PALM HARBOR — Two days after an 81-year-old Largo man was found more than 150 miles away from home, Florida lawmakers and senior groups called for the creation of a statewide notification system to help find missing Alzheimer's patients.
State Reps. Tom Anderson, R-Dunedin, and Kurt Kelly, R-Ocala, announced Tuesday plans to introduce a bill to the Florida Legislature that would set up a Silver Alert program.
It would send out an alarm similar to the Amber Alert, which is used to help find missing children. But the Silver Alert would be for people with Alzheimer's and dementia-related illnesses.
The news was announced at a press conference two days after Charles Oliphant drove away from his Largo home in his blue 1999 Chrysler Town & Country van. Florida Highway patrol troopers found Oliphant in the eastbound lane of Alligator Alley near Fort Myers.
In April, U.S. Rep. Gus Bilirakis, R-Palm Harbor, filed a bill in Congress for federal funding of state alert systems.
Gloria Smith, president of the local Alzheimer's Association chapter, said the bill will bring attention to an issue that can overwhelm families.
"Wandering is not predictable," she said. "You can't wait for it to happen."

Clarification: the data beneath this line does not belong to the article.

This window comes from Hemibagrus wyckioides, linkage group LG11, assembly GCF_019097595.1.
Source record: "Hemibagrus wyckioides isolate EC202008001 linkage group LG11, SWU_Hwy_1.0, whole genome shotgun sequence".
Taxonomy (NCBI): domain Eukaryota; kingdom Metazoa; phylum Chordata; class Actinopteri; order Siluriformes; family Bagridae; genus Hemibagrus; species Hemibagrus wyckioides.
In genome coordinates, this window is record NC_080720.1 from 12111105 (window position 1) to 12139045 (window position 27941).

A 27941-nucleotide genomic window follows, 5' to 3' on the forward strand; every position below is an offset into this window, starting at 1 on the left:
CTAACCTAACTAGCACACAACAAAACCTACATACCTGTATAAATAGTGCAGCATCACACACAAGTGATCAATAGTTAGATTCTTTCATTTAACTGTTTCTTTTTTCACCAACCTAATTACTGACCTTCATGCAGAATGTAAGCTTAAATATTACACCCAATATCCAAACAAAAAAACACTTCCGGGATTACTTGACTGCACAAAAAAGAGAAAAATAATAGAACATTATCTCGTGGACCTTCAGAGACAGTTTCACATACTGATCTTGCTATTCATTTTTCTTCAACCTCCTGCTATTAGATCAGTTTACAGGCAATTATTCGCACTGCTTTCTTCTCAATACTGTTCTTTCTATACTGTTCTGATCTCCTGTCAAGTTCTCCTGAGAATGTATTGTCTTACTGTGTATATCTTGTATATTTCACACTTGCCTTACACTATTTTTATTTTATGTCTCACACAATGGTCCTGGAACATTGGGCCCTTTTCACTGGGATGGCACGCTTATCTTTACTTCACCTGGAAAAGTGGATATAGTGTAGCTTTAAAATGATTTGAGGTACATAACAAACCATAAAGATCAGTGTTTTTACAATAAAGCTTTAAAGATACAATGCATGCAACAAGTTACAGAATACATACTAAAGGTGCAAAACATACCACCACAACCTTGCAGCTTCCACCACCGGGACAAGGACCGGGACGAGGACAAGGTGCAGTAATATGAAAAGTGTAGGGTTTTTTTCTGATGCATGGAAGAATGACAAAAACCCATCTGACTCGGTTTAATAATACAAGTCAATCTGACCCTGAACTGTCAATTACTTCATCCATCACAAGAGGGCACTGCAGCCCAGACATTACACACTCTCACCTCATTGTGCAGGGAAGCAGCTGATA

According to the Alzheimer's Association, more than 300,000 Floridians with the disease will wander away. Wanderers often get disoriented and most are found within 5 miles. Of those not found within 24 hours, half will be seriously injured or die.
Belleair resident Mary Lallucci said a Silver Alert could have helped save her mother, Mary Zelter, who was found in the Intracoastal Waterway a week after wandering away from a local supermarket.
"I was amazed that Florida didn't have this program with the number of senior citizens living here," Lallucci said.
Lallucci said her family could only file a missing person report. She said she was frustrated with the lack of options.
"I just don't want other families to go through that," she said.
Bilirakis, who cites Lallucci's story as inspiration, said he hopes to have his bill signed into law as early as the end of the year.
"It seems like a no-brainer, but sometimes in Washington no-brainers don't get passed," Bilirakis said.
The bill calls for grants of at least $100,000 for states to establish and maintain programs. North Carolina, Illinois, Texas, Colorado and Michigan already have systems in place.
Jackie Alexander can be reached at email@example.com or (727) 445-4167.